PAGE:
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A photo of the painting Impression, Sunrise at the Musee Marmottan Monet.

Musée Marmottan Monet – An Impressionist Paradise

Paris and Impressionism go hand in hand. After all, Paris was the birthplace of this revolutionary art movement. In April of 1874, a group of artists who were tired of having their works rejected by the prestigious Paris Salon, decided to stage their own exhibition. Over 200 works were shown, including Claude Monet’s Impression, Sunrise. This prompted art critic Louis Leroy to dub the event the Exhibition of the Impressionists. And just like that the course of art history was changed forever. Today, if you want to see this important painting, you have to head to the west of the city to the Musée Marmottan Monet. Or as I like to think of it, a paradise of Impressionism.

From Hunting Lodge to Museum

The Musée Marmottan Monet is housed in a beautiful building located next to the Bois de Boulogne. The building was originally a hunting lodge for the Duke of Valmy, but it was later bought by the Marmottan family in 1882. The final owner, Paul Marmottan, was an avid art collector, and upon his death, he bequeathed both the house and his art collection to the Académie des Beaux-Arts. The Musée Marmottan opened soon thereafter in 1934.

The Gifts of the Musée Marmottan Monet

Since its opening, the museum has been the benefactor of two major gifts that have shaped its collection. First, in 1940, Victorine Donop de Monchy donated her father’s art collection to the museum. Her father, Georges de Bellio, had been the doctor of many of the most famous Impressionist painters. He was also a huge supporter of their work as artists, and he had amassed an impressive collection of Impressionist works during his lifetime.

Later, in 1966, Claude Monet’s son and only heir, Michel, donated a vast collection of his father’s works to the museum. This donation meant that the Musée Marmottan now held the largest collection of Monet paintings in the world. In honour of this achievement, the name of the museum was officially changed to the Musée Marmottan Monet. Later donations from the families of Berthe Morisot and Henri Duhem helped to cement the museum’s status as one of the top museums in the world to see Impressionist art. A status that holds to this day.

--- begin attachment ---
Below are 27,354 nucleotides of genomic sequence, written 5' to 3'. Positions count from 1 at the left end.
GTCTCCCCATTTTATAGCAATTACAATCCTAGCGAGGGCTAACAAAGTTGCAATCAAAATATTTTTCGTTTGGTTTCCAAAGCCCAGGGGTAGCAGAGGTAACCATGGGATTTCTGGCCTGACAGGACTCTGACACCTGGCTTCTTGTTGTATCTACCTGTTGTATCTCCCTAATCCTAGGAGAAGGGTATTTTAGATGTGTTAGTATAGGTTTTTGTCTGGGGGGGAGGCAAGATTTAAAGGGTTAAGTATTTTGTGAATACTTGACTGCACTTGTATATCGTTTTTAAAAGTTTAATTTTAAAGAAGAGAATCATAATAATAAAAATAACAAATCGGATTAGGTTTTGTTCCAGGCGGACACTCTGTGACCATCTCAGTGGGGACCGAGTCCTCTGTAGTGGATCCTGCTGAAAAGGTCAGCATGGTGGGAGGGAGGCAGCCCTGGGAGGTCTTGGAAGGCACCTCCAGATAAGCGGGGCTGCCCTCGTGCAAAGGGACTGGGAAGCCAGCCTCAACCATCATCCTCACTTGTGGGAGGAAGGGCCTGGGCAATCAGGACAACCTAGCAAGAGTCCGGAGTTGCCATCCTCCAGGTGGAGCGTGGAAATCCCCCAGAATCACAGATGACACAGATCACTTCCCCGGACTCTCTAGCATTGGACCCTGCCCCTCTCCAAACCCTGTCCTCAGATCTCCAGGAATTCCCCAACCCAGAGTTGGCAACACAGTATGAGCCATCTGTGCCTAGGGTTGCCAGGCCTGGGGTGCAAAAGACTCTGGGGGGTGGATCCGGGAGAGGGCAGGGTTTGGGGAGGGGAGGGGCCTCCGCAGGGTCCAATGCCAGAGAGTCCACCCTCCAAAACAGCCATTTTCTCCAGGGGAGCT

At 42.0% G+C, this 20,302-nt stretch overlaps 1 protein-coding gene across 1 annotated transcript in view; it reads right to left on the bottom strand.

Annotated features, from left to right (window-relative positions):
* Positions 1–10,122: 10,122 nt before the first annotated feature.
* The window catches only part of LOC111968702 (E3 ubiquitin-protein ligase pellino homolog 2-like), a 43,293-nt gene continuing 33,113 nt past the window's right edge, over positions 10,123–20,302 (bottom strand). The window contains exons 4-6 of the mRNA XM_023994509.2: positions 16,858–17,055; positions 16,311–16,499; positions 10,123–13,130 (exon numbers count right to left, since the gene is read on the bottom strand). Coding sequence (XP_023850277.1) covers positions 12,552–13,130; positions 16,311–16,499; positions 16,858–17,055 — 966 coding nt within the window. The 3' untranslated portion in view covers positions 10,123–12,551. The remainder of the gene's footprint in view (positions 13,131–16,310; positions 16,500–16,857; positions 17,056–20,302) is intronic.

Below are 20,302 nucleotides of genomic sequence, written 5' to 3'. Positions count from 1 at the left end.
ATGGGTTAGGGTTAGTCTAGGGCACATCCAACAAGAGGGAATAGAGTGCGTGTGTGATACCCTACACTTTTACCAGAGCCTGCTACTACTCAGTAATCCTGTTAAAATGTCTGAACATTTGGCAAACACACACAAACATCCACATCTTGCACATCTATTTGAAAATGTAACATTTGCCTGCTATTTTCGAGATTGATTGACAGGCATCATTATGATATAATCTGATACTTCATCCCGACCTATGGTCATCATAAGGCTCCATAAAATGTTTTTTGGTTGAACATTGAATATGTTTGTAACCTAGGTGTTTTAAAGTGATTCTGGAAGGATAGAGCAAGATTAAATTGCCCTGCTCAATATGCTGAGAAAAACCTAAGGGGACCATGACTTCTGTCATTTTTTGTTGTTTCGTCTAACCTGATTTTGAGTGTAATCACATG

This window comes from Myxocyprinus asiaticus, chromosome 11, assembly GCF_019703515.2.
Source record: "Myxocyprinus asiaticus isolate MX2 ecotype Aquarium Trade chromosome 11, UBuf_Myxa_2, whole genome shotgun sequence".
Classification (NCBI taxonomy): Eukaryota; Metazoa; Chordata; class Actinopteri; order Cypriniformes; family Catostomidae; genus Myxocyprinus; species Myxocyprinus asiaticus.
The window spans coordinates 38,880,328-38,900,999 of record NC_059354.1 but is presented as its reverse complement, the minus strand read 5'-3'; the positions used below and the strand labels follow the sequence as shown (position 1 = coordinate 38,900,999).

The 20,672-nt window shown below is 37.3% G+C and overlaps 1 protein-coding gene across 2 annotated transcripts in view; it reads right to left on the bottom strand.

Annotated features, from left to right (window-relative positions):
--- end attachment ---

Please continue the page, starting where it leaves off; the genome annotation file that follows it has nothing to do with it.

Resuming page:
Surrounded by Impressionism

I recently visited the Musée Marmottan Monet to visit their exhibition about the influence of the sun on art. To be honest, prior to this visit, I had never given the subject much thought. But it was fascinating to see how art has changed as our scientific understanding of the sun has evolved. The exhibition spanned centuries and several different mediums, and I loved it all. But I easily spent the most time in front of the museum’s signature painting. Impression, Sunrise may be somewhat unassuming compared to some of Monet’s other works. But it is hard to not feel (and be impressed by) the weight of history when you look at it.

Unfortunately, this exhibition is now closed. But Impression, Sunrise remains at the museum as part of its permanent collections. Along with hundreds of other Impressionists works. In particular, the basement is a veritable Impressionist paradise, with an entire gallery dedicated to Claude Monet and his famous brushstrokes. The Musée Marmottan Monet also has a fraction of the crowds of the Musée d’Orsay, the other Paris museum famous for its Impressionist collection, meaning you won’t be shoulder to shoulder with others while you enjoy the artwork on display. It’s one of the many reasons why I highly recommend a trip to this off the beaten track museum. I promise you it is worth the trek to the west of the city.

A photo of a gallery inside the Musee Marmottan Monet. It shows a wall full of Impressionist paintings.

Laura Moore is a professional storyteller who loves history and the many stories that make Paris one of the most fascinating cities in the world. Join one of her signature tours to learn the story of a city.